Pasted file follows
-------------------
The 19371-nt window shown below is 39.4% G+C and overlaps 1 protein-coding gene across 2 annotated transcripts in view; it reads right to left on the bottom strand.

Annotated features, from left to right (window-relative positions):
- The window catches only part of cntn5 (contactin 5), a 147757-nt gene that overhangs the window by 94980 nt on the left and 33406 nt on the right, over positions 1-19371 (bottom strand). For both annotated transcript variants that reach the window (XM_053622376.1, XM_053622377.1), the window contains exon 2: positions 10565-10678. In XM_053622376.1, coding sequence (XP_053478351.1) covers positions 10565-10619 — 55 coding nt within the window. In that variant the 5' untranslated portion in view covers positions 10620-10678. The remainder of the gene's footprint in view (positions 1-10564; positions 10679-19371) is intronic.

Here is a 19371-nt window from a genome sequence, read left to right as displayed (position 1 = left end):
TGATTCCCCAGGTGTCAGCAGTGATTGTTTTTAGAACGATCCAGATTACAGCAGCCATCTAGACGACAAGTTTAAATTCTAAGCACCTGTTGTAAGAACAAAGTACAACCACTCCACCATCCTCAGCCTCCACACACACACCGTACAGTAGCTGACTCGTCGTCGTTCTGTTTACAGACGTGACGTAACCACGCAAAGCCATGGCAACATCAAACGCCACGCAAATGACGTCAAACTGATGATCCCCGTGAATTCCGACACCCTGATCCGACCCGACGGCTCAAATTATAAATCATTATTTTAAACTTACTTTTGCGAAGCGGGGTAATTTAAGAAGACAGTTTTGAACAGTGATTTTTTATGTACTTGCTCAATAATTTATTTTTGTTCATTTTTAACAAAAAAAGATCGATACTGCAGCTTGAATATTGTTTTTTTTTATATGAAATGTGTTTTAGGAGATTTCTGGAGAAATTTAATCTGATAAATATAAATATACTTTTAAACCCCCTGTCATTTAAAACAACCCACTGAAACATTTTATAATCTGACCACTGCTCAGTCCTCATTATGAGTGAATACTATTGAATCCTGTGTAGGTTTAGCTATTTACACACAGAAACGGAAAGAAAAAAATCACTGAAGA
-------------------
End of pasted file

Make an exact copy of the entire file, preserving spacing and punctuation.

The 19371-nt window shown below is 39.4% G+C and overlaps 1 protein-coding gene across 2 annotated transcripts in view; it reads right to left on the bottom strand.

Annotated features, from left to right (window-relative positions):
- The window catches only part of cntn5 (contactin 5), a 147757-nt gene that overhangs the window by 94980 nt on the left and 33406 nt on the right, over positions 1-19371 (bottom strand). For both annotated transcript variants that reach the window (XM_053622376.1, XM_053622377.1), the window contains exon 2: positions 10565-10678. In XM_053622376.1, coding sequence (XP_053478351.1) covers positions 10565-10619 — 55 coding nt within the window. In that variant the 5' untranslated portion in view covers positions 10620-10678. The remainder of the gene's footprint in view (positions 1-10564; positions 10679-19371) is intronic.

Here is a 19371-nt window from a genome sequence, read left to right as displayed (position 1 = left end):
TGATTCCCCAGGTGTCAGCAGTGATTGTTTTTAGAACGATCCAGATTACAGCAGCCATCTAGACGACAAGTTTAAATTCTAAGCACCTGTTGTAAGAACAAAGTACAACCACTCCACCATCCTCAGCCTCCACACACACACCGTACAGTAGCTGACTCGTCGTCGTTCTGTTTACAGACGTGACGTAACCACGCAAAGCCATGGCAACATCAAACGCCACGCAAATGACGTCAAACTGATGATCCCCGTGAATTCCGACACCCTGATCCGACCCGACGGCTCAAATTATAAATCATTATTTTAAACTTACTTTTGCGAAGCGGGGTAATTTAAGAAGACAGTTTTGAACAGTGATTTTTTATGTACTTGCTCAATAATTTATTTTTGTTCATTTTTAACAAAAAAAGATCGATACTGCAGCTTGAATATTGTTTTTTTTTATATGAAATGTGTTTTAGGAGATTTCTGGAGAAATTTAATCTGATAAATATAAATATACTTTTAAACCCCCTGTCATTTAAAACAACCCACTGAAACATTTTATAATCTGACCACTGCTCAGTCCTCATTATGAGTGAATACTATTGAATCCTGTGTAGGTTTAGCTATTTACACACAGAAACGGAAAGAAAAAAATCACTGAAGA